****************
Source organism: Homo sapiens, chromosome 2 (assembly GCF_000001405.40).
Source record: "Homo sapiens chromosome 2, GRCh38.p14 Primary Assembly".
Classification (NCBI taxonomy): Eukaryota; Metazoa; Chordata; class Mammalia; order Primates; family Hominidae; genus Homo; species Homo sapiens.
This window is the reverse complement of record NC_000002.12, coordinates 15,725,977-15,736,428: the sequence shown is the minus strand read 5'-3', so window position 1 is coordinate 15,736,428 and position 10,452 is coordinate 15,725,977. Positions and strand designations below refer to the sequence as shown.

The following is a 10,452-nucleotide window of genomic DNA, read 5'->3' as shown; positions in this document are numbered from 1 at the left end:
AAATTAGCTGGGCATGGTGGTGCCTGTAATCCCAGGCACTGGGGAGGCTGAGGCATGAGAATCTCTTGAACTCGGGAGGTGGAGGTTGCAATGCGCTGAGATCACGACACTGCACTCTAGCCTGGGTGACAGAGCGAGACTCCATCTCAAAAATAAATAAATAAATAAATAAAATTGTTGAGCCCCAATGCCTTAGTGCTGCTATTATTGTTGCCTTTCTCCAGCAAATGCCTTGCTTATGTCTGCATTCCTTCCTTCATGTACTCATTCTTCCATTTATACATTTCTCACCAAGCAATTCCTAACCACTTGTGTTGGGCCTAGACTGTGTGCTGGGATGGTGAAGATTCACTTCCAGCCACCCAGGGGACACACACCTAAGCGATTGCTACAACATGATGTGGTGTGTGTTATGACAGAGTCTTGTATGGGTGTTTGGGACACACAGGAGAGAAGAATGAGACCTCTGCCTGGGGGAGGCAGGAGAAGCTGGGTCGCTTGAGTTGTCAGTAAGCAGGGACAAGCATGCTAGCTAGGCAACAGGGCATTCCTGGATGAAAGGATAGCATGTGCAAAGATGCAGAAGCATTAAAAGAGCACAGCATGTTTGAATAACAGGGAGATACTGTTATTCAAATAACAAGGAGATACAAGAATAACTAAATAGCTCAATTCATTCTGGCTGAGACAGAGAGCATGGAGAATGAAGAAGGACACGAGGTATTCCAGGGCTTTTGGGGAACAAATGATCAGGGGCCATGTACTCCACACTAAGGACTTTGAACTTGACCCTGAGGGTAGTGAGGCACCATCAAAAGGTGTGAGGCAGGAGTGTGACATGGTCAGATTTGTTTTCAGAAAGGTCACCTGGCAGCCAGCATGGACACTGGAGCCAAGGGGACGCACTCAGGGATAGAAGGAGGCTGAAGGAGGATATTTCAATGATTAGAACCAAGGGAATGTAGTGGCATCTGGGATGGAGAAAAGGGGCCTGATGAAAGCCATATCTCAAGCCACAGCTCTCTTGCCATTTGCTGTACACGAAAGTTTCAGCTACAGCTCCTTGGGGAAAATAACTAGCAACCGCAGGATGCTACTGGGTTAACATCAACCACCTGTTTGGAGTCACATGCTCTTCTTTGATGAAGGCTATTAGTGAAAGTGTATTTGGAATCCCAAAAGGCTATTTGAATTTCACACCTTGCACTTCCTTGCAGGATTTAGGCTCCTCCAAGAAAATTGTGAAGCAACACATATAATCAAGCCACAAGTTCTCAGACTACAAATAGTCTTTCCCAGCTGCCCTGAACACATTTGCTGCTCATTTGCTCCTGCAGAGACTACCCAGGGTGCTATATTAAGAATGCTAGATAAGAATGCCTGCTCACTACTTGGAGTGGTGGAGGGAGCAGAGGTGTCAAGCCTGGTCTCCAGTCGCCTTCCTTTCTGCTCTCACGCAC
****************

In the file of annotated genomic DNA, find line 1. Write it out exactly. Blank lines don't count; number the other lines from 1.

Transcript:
Source organism: Homo sapiens, chromosome 2 (assembly GCF_000001405.40).